Swimming lessons must be considered essential to prevent 'senseless drownings,' advocate says
A person seen swimming in a pool in this generic file photo. (Guduru Ajay bhargav / Pexels)
TORONTO -- The owner of a local swimming school is urging the provincial government to reconsider swimming lessons as an essential service as Toronto and Peel Region are in a lockdown to curb the spread of COVID-19.
Eric Shendelman, president of Shendy’s Swim School Inc. in Toronto and safe-swimming advocate, is expressing his concerns with swimming facilities being forced to shut their doors as the two regions entered a lockdown on Monday for at least 28 days.
He says facilities where they teach swimming lessons, first-aid training and CPR should all be considered essential in order to save lives.
“I know that in the world we lose about 350,000 people every year to drowning and in Canada upwards of 500,” Shendelman told CP24 in an interview on Tuesday night.
“As we get close to winter we still need to be concerned about thin ice on lakes, people drowning from snowmobiles falling in, kids in bathtubs, ponds and streams still accessible to kids that can’t swim, and new Canadians that don’t know how to swim that find their way into water,” he added.
Shendelman’s remarks followed a letter he provided to CP24 expressing his concerns about not being able to provide a life-saving skill.
“I am getting tired of reading about senseless drownings when we can teach people to swim and be safe around water. As a school teacher by trade, these are skills that MUST be taught and recognized as essential or we will continue to hear about these unfortunate and preventable deaths in the news,” Shendelman wrote.
According to the Lifesaving Society’s 2020 Drowning Report, there were 172 water-related fatalities in Ontario in 2017, up from 146 in 2016. Most fatalities occurred in a lake or pond.
Shendelman says swimming facilities need to remain open to continue teaching life-saving skills to children and adults, especially if these facilities are taking the necessary precautions to stop the spread of the virus.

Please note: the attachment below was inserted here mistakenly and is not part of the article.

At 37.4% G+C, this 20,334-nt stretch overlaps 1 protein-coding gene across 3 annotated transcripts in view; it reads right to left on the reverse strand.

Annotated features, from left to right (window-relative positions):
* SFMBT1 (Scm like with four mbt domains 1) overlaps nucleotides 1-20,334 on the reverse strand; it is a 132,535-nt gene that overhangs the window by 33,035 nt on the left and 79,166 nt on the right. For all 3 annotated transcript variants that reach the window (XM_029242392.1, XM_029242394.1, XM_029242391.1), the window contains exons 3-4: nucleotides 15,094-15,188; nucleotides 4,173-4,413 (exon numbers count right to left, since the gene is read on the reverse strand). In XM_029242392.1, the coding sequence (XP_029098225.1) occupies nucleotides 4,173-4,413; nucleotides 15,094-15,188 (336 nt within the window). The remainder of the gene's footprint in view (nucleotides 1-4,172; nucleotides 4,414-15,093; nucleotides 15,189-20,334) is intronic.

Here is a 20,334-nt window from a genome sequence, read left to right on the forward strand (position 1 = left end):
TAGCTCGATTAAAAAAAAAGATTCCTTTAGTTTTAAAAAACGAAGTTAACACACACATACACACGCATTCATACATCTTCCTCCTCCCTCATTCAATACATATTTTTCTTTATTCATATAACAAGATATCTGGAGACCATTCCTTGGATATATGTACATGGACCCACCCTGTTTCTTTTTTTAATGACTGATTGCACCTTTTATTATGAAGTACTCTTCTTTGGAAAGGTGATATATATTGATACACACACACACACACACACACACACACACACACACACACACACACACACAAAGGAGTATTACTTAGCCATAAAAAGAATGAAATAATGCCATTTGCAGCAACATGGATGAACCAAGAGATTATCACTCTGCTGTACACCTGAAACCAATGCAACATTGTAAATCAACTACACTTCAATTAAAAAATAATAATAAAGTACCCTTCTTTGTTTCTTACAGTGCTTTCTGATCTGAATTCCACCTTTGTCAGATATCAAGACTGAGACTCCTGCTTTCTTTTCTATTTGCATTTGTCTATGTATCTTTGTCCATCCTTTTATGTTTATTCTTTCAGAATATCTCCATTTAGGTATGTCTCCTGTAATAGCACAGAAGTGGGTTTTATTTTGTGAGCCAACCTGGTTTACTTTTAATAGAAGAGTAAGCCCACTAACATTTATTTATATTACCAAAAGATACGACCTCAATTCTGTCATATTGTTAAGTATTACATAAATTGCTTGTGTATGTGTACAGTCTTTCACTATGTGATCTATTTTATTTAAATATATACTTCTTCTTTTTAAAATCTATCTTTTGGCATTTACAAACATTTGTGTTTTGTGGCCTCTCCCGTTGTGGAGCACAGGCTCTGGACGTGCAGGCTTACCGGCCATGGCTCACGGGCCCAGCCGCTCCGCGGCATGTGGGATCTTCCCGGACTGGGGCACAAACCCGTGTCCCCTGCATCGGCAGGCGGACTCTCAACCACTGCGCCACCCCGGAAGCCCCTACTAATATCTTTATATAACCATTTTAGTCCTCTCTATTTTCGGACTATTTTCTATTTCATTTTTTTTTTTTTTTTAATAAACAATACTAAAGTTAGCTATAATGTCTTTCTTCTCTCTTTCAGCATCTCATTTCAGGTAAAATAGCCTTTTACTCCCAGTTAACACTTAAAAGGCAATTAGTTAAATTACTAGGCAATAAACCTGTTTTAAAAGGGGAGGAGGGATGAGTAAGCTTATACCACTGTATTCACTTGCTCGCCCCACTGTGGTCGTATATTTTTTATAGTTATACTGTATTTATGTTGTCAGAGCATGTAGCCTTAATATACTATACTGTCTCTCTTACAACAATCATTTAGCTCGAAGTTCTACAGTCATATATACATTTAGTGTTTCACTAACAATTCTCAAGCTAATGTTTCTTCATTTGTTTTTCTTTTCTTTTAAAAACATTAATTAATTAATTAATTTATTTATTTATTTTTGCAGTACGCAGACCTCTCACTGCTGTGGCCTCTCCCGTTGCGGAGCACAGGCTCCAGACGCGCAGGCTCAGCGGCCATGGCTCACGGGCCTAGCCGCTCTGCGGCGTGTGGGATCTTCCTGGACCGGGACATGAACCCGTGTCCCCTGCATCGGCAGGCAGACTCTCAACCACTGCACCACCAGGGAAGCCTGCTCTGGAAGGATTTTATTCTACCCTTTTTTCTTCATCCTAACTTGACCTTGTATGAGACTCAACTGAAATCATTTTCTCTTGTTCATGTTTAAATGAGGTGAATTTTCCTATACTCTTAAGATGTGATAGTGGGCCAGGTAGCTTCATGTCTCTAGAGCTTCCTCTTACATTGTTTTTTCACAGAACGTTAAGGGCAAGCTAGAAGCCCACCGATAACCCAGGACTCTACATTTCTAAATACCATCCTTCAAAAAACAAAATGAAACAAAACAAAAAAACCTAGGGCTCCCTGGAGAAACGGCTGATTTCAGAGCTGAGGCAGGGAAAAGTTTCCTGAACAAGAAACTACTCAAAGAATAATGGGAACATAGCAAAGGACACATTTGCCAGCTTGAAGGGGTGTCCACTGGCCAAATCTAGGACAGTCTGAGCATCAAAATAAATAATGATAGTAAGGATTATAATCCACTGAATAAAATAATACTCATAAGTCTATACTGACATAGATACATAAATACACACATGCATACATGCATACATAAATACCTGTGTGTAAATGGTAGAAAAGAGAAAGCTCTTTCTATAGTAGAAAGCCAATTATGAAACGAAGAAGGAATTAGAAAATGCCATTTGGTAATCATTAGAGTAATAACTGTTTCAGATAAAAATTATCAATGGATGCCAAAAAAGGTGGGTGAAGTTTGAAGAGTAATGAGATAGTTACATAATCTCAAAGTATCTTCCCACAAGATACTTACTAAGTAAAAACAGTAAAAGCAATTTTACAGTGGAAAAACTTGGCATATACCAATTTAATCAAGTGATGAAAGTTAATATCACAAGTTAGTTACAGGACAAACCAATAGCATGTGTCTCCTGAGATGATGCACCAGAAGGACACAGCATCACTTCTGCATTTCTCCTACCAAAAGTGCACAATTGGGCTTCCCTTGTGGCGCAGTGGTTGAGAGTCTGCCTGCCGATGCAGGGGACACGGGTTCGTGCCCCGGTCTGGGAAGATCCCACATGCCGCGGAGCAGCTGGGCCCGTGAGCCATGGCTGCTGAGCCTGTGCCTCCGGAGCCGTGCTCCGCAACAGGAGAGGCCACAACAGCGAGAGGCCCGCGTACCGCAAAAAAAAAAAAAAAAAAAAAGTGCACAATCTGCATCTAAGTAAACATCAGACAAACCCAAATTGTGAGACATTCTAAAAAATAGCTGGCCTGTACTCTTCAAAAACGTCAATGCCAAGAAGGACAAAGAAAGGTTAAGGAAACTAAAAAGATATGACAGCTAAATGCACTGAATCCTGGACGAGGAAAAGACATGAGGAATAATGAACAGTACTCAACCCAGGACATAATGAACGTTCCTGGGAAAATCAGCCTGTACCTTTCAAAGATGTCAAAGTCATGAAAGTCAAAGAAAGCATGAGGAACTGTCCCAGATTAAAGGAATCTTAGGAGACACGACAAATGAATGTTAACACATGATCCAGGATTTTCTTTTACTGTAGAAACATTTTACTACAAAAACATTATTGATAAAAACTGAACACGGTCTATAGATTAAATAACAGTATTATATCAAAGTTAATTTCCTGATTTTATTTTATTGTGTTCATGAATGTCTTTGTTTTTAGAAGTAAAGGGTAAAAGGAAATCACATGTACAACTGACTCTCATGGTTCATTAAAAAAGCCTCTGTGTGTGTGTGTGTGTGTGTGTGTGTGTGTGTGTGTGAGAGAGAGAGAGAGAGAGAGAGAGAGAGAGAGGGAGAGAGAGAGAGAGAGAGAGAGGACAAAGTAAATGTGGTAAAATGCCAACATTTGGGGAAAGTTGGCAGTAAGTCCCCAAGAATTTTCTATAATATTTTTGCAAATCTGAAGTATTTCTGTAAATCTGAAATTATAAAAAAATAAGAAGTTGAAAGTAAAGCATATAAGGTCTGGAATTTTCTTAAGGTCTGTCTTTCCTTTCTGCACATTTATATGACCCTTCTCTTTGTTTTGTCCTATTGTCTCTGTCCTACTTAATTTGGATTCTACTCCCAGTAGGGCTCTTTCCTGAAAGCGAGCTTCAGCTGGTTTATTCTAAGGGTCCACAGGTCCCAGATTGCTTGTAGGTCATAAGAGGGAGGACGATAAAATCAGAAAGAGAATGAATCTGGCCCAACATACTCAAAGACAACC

“We have been following all of Toronto Public Health’s guidance as well as the Ministry of Health and the Lifesaving Society. We have limited our capacity, our doors are completely locked, we welcome in families, we screen them all, they’re wearing masks, they’re physically distanced and we’re cleaning and sanitizing on a half hour by half hour basis,” Shendelman said.
In addition, Shendelman noted that the World Health Organization reported that the risk of virus transmission in pools are low.
“For a conventional public or semi-public swimming pool with good hydraulics and filtration, operating within its engineered bathing load, adequate routine disinfection should be achieved with a free chlorine level of 1 mg/l throughout the pool,” the WHO noted in a report released in the summer.
However, swimming facilities are not permitted to open under the fifth and final grey “lockdown” level of the province’s new colour-coded COVID-19 response framework.
Marinas and boating clubs are permitted in lockdown but clubhouses, restaurants, pools, meeting rooms, fitness centres or other recreational facilities on the premises must be closed to the public, with limited exceptions.
A spokesperson from the Ministry of Health says moving regions into lockdown is not a decision the government takes lightly and that the ministry will "continue to closely monitor the evolving situation to advise if and when public health measures need to be adjusted."
"We must limit opportunities for individuals to have close contact with others to help stop the spread of this virus. These necessary measures are being taken to limit community transmission of COVID-19 in order to keep schools open, safeguard health system capacity, and protect the province's most vulnerable populations," the spokesperson told CP24 in an email.
Premier Doug Ford said Toronto and Peel will remain in lockdown until at least Dec. 21 in an effort to reduce virus transmission in those hot zones.